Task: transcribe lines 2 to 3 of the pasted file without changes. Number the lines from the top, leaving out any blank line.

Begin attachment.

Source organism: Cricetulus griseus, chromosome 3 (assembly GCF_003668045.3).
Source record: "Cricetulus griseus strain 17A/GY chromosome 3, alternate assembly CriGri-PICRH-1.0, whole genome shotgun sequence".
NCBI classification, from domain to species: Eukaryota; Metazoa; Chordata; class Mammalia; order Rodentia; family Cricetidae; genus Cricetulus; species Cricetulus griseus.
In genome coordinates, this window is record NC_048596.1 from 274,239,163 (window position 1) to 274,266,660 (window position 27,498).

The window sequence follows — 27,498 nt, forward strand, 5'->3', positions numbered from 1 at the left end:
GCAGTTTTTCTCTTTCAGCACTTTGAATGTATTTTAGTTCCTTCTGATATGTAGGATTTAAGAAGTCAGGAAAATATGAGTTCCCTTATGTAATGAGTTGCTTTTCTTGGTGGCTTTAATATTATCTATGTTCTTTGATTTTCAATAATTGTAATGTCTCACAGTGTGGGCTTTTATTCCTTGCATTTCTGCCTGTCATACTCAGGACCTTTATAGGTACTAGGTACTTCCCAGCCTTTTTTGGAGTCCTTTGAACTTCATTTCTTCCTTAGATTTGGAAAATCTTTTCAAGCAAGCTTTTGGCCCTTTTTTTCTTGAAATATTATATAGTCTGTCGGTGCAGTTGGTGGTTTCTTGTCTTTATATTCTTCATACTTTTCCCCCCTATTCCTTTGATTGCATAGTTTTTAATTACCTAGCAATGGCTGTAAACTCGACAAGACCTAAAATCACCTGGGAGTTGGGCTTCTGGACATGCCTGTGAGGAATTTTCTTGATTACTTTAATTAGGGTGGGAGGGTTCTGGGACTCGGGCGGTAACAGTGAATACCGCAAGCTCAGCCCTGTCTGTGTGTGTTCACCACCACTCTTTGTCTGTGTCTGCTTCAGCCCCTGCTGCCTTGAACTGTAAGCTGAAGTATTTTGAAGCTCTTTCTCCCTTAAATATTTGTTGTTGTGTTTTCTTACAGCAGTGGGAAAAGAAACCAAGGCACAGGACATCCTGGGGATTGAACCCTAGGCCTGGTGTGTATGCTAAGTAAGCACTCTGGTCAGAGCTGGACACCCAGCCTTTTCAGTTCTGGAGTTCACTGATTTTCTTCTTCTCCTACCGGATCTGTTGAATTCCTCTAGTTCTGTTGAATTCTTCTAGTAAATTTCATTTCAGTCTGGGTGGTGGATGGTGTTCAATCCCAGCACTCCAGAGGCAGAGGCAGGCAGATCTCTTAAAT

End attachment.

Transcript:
Source record: "Cricetulus griseus strain 17A/GY chromosome 3, alternate assembly CriGri-PICRH-1.0, whole genome shotgun sequence".
NCBI classification, from domain to species: Eukaryota; Metazoa; Chordata; class Mammalia; order Rodentia; family Cricetidae; genus Cricetulus; species Cricetulus griseus.